Got a rotten boss? You know … the one who keeps you up at night, fearing for your sanity? You stay at the job because you fear you have no choice. In that respect, you join domestic abuse victims everywhere who suffer a paralysis of sorts. You might even believe, on a deeper level, that you deserve the treatment you get. Abusive bosses count on that.
I remember seeing a woman in Key West way back when I was in my twenties, lying poolside, at a resort. She wore a micro-mini bikini and I was stunned to note angry black and blue bruises all over her body.
At first I wondered why she’d wear something so revealing and then I knew: It was her feeble attempt at some sort of retaliation against her mate. I noted, too, that when she answered him, she gave him terse replies. It was obvious to me that she hated him. But there they were, lying together on chaise lounges, just as if they were any normal couple.
In later years, I learned that abuse victims are often unable to leave, for they’re too exhausted, steeped as they are in negativity. Oh, they might initiate some retaliatory behavior (as in her flaunting the bruises), but they’re often unable to pull off sustained action, for that demands forethought and energy. So, they stay and the abuse continues… and even escalates.
It’s no different with an abusive boss.
A bad boss subjects staff to tirades under the guise of “We’re under great pressure and after all, you people screwed up.” They keep employees “on the ropes,” little able to discern what will bring on another attack.
In classic dysfunction, he sometimes chooses one employee on whom he vents his venom just like the abuser in the home who selects one child as object for his wrath.
When the latest attack ceases (or loses its sting), that bad manager may even put out tenders of affection in sort of “Oh, come on … last week was tough and we needed to get the job done … You know how it is.” That signals: “I had every right to ‘lose it’ … we were past deadline.” He suggests his reaction was legitimate.
In the days that follow, he acts chummy again (the “honeymoon period” in domestic abuse), that period of time when he seeks amiable discourse with the very worker he humiliated. Like the batterer, he’ll produce the roses, give the gift … anything to reduce tension.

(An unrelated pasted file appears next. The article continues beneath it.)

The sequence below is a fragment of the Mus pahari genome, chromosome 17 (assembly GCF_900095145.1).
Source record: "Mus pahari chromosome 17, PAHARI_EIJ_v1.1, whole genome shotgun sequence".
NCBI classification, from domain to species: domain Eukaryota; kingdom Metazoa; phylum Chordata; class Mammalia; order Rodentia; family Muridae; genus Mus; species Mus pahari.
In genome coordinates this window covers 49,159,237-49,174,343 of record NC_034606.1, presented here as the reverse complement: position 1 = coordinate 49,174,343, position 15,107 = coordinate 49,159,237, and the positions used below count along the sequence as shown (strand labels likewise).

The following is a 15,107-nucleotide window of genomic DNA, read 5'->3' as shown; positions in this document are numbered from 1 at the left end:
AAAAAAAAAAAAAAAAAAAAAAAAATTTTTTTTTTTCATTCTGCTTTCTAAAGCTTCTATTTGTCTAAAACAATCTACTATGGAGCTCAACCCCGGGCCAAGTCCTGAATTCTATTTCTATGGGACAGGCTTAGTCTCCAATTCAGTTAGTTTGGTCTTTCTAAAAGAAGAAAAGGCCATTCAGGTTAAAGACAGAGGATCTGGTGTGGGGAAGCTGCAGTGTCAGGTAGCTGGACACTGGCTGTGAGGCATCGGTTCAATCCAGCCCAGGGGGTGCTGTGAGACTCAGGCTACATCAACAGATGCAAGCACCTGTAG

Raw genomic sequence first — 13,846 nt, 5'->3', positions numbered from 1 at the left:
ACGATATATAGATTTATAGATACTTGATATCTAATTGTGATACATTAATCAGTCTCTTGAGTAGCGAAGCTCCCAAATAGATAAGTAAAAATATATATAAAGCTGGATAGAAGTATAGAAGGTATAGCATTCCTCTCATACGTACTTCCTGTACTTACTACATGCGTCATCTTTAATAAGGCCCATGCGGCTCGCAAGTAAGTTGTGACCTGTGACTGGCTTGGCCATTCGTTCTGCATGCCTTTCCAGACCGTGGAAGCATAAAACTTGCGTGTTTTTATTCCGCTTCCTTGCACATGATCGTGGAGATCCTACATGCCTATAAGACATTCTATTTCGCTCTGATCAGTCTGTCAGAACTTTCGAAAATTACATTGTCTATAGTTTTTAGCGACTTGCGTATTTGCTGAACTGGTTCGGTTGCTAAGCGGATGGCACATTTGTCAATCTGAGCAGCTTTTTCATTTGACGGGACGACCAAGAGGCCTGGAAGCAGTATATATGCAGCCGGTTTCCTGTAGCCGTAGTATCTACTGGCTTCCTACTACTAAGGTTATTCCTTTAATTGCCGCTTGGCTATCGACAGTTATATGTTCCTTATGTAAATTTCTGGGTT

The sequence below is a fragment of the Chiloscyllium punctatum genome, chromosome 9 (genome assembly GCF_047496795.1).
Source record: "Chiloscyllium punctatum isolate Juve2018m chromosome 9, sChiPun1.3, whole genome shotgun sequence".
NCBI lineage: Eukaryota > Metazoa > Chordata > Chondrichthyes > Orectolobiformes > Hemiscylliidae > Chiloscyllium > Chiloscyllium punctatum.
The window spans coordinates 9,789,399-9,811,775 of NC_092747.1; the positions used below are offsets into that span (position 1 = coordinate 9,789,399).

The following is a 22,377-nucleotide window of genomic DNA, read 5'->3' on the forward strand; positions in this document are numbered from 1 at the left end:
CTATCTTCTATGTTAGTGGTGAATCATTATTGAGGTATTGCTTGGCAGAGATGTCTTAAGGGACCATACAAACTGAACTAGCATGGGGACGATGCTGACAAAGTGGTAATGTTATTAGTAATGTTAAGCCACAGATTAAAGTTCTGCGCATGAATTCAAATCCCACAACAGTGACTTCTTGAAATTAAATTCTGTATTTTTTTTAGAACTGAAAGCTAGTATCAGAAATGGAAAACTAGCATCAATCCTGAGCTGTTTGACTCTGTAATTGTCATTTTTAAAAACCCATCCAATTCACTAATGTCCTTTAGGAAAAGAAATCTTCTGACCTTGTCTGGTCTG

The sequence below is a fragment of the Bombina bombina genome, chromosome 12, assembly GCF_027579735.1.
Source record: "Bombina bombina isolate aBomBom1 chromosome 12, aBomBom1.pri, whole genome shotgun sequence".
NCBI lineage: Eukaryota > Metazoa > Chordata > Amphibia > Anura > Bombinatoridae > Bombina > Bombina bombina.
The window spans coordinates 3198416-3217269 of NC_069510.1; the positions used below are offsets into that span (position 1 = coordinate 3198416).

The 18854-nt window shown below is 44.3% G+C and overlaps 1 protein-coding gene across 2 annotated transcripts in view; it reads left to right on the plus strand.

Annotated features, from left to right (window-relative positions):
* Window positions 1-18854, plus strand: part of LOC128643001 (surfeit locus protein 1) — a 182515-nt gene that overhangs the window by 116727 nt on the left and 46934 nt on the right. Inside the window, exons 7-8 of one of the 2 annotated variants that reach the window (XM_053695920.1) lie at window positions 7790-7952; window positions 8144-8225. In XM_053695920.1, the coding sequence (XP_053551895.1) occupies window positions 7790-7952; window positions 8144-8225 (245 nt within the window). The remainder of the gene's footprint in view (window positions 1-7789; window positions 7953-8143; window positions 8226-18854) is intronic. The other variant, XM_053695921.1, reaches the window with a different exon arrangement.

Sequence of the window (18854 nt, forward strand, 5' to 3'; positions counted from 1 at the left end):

In the business world, those gifts equate with feigned friendliness, an appearance of respect … but they’re mere veneer, meant to gloss over the real situation, causing the employee to doubt her own reality: “Was I mistaken? Is it really so bad here?” “Maybe he had justification, after all.”
The Bad Boss is a master of duplicity and manipulation—just like the Bad Spouse, for he knows that people who are battered live for the moments when things seem normal. They don’t really want to start up the search engine for another job—not yet. Bruised and bloodied (metaphorically), they lack energy for the new endeavor.
They fear practical concerns, too: they’ll need to request time off (from that boss) for future interviews; they’ll need to lie about their reasons. The Bad Boss might suspect motives and really come down on them.
The Bad Boss doesn’t have to do much but wait. He lets time (and memory) heal, for he knows that his victims will come around and actually contrive the very script that lets him off. They’ve simply got too much invested to do otherwise (they pay mortgages, struggle with child-care, consider spousal concerns).
Finally, employees from dysfunctional homes are even more prone to victimization, for they lack the built-in barometer that tells them when anyone is waayy out of line. The refrain is familiar to the one they heard growing up. It corroborates their own suspicions and low self-esteem, as they try to appease (and please) their abuser.
So Bad Boss? Eerily similar to the abusive spouse on many fronts … and all the more dangerous for those from dysfunctional families. It’s these victims, especially, who need encouragement to seek healthier work situations where they can flourish and grow.